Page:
A very short and incomplete tale of cookies, fiction, adulthood and perpetual confusion.

The little Girl held on to the rim of the trashcan to peer inside its abyss. Eyes as wide as macaroons and filled with intense curiosity, she wanted to see to the bottom. That’s where the cookies had gone. The tips of her toes didn’t give her the needed boost, except to hook her nose onto the plastic lined ledge. Tongue wedged strategically in the corner of lips, she stretched her neck for extra height. The adults took notice, asked the Girl what she was doing, didn’t wait for the answer, and told her to get away from there immediately. Trash was dirty. That’s where things went that got thrown away.

The Girl disconnected her nose and her heels descended back to the ground again.

Then, just as a thought began to form involving using her father’s workbench as hide-away cave and the flour bins as fortress walls, another plate of cookies swooped overhead and met their doom in the dumpster. The dino-shaped cut-outs that the Girl had helped sprinkle with colored, sanding sugar.

Her eyes darted back to the display case to assess the safety of any remaining survivors. If bewilderment hadn’t caused mild paralysis, she’d have raced to the display and begun devouring cookies as quickly as humanly possible, all the while shoving more into her pockets. Anxiety brimmed into the little girl’s eyes, still fixating on the horror of it all. They were throwing away delicious, beautiful things. Even of the dino-shaped variety.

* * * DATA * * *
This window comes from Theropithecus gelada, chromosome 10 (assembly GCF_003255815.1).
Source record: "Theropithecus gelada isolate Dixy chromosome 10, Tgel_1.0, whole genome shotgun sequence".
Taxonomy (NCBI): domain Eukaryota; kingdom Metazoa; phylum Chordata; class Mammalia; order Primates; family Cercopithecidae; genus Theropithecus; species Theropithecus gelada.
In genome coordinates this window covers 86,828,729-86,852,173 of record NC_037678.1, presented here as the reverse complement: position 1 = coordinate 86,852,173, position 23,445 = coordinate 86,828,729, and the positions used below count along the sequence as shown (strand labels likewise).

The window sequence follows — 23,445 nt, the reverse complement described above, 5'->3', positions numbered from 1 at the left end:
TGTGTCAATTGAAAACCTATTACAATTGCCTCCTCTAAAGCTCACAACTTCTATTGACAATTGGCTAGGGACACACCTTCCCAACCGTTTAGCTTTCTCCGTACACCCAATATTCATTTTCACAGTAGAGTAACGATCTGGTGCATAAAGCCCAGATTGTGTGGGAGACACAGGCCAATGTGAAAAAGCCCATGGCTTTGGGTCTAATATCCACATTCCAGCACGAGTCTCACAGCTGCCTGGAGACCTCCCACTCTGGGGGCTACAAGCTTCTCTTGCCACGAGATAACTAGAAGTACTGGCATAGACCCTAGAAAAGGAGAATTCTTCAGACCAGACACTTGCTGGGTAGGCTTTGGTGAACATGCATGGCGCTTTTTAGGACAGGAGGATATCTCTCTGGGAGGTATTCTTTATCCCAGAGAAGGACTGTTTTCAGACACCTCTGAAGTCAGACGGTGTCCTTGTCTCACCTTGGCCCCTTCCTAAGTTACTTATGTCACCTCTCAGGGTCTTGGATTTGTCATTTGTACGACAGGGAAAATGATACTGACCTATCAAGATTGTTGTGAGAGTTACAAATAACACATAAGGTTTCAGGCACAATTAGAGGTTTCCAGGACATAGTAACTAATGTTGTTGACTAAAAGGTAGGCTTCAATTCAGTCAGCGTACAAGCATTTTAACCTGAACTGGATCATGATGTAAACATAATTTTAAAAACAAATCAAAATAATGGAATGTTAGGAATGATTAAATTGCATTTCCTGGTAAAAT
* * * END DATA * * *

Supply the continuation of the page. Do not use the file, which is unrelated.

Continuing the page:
The Girl took it upon herself to save them from themselves. The seemingly automated trashcan, powered by its Lilliputian motoring system disappeared into the broom closet without notice. With a tidy “click,” the door shut and The Girl puffed up her shoulders with self-righteous satisfaction.

But, before could she could release her sigh of contentment, a loose trash bag materialized to dispose of the ever-amounting cookie carnage. They were relentless. She sat down, resolved, upon the floor.

Clearly, adults were crazy people.


1 Comment

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One response to “Stale

  1. Glenda

    Marissa –

    I loved this – I can see it happening.
    and that picture – SO sweet-

    Dusty has been safe in my care. No more worries – thanks for your help.

    Miss you ~


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